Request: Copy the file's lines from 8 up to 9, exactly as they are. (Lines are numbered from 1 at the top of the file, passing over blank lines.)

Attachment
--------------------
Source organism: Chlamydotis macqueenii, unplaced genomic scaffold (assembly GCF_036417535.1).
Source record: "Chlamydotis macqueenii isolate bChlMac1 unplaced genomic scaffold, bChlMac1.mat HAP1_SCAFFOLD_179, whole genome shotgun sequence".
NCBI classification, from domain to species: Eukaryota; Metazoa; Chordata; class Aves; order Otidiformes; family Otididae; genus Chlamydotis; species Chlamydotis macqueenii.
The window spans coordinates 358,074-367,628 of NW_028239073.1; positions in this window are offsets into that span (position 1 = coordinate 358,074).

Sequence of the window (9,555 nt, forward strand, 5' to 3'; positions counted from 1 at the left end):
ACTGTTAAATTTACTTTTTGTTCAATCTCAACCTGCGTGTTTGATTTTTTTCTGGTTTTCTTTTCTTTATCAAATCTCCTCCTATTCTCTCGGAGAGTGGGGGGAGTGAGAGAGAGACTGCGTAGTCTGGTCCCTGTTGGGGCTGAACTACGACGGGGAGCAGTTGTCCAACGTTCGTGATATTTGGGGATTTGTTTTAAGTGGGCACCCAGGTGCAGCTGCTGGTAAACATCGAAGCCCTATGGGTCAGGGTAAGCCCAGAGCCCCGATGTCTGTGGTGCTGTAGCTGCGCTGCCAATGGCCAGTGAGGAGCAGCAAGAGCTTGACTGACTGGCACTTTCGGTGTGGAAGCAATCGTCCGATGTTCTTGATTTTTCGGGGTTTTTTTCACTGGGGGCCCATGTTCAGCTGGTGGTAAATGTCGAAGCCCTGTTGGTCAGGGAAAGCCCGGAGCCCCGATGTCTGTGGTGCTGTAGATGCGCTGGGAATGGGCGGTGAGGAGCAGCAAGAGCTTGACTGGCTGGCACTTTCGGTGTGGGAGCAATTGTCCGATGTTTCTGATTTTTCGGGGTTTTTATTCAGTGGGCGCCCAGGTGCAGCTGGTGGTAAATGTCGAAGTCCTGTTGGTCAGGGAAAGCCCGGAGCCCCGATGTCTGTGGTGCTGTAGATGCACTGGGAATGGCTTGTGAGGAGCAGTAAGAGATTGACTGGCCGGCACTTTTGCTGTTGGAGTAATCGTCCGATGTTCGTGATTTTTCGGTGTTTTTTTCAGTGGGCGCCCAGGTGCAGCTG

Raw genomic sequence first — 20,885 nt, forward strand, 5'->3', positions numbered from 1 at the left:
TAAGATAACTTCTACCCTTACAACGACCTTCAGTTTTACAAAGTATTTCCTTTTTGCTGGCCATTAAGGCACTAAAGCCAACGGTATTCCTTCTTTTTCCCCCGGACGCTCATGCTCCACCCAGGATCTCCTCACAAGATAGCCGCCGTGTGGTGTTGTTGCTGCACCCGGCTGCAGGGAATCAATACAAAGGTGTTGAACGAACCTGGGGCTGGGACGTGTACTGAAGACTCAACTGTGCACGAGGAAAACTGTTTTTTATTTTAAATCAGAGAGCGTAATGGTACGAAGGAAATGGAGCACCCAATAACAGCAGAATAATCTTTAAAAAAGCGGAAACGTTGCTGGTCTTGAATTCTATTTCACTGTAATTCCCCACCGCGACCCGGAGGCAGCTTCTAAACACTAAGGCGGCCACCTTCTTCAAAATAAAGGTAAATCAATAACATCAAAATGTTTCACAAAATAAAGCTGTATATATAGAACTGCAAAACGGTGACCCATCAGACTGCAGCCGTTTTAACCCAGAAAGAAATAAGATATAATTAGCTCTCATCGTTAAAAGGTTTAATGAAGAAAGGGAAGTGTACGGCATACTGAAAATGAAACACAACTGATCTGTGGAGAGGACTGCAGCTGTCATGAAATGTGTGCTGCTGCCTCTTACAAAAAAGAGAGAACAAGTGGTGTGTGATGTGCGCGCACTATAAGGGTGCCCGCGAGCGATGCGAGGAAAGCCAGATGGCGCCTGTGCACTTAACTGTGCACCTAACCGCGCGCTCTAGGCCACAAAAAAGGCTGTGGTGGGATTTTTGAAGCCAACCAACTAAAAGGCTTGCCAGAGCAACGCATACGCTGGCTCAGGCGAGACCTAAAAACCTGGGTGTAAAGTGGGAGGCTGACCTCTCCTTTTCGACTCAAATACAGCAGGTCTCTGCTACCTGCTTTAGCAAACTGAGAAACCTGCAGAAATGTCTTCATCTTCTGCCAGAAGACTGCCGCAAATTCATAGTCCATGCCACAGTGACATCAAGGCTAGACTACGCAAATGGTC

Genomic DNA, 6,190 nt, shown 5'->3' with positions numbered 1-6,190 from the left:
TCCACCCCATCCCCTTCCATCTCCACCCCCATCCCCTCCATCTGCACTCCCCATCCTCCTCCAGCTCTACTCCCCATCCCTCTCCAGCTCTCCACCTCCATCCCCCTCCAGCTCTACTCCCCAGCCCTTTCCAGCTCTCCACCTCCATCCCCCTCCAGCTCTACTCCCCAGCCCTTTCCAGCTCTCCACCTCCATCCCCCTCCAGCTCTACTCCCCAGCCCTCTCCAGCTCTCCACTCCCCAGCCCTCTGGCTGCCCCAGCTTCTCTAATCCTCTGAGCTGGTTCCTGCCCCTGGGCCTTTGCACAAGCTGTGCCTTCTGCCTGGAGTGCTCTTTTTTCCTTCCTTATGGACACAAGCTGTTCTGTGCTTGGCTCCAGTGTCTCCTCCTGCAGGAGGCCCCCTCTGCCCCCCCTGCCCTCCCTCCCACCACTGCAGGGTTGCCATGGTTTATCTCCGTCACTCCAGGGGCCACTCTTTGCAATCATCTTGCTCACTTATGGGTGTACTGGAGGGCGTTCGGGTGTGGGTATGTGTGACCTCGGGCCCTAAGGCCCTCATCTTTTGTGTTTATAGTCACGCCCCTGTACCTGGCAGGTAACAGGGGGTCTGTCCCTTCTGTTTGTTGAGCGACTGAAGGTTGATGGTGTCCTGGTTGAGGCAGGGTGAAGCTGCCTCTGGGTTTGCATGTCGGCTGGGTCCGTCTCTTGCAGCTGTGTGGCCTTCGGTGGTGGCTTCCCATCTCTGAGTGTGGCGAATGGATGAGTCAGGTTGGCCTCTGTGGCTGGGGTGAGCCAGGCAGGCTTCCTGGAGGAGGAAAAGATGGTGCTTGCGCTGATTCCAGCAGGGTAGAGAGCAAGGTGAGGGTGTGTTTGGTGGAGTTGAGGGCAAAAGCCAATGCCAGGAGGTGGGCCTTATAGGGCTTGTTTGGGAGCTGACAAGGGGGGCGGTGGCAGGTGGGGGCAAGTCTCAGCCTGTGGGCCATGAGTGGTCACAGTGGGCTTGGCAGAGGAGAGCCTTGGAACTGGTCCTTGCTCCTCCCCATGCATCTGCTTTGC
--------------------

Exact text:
TAAGATAACTTCTACCCTTACAACGACCTTCAGTTTTACAAAGTATTTCCTTTTTGCTGGCCATTAAGGCACTAAAGCCAACGGTATTCCTTCTTTTTCCCCCGGACGCTCATGCTCCACCCAGGATCTCCTCACAAGATAGCCGCCGTGTGGTGTTGTTGCTGCACCCGGCTGCAGGGAATCAATACAAAGGTGTTGAACGAACCTGGGGCTGGGACGTGTACTGAAGACTCAACTGTGCACGAGGAAAACTGTTTTTTATTTTAAATCAGAGAGCGTAATGGTACGAAGGAAATGGAGCACCCAATAACAGCAGAATAATCTTTAAAAAAGCGGAAACGTTGCTGGTCTTGAATTCTATTTCACTGTAATTCCCCACCGCGACCCGGAGGCAGCTTCTAAACACTAAGGCGGCCACCTTCTTCAAAATAAAGGTAAATCAATAACATCAAAATGTTTCACAAAATAAAGCTGTATATATAGAACTGCAAAACGGTGACCCATCAGACTGCAGCCGTTTTAACCCAGAAAGAAATAAGATATAATTAGCTCTCATCGTTAAAAGGTTTAATGAAGAAAGGGAAGTGTACGGCATACTGAAAATGAAACACAACTGATCTGTGGAGAGGACTGCAGCTGTCATGAAATGTGTGCTGCTGCCTCTTACAAAAAAGAGAGAACAAGTGGTGTGTGATGTGCGCGCACTATAAGGGTGCCCGCGAGCGATGCGAGGAAAGCCAGATGGCGCCTGTGCACTTAACTGTGCACCTAACCGCGCGCTCTAGGCCACAAAAAAGGCTGTGGTGGGATTTTTGAAGCCAACCAACTAAAAGGCTTGCCAGAGCAACGCATACGCTGGCTCAGGCGAGACCTAAAAACCTGGGTGTAAAGTGGGAGGCTGACCTCTCCTTTTCGACTCAAATACAGCAGGTCTCTGCTACCTGCTTTAGCAAACTGAGAAACCTGCAGAAATGTCTTCATCTTCTGCCAGAAGACTGCCGCAAATTCATAGTCCATGCCACAGTGACATCAAGGCTAGACTACGCAAATGGTC

Genomic DNA, 6,190 nt, shown 5'->3' with positions numbered 1-6,190 from the left: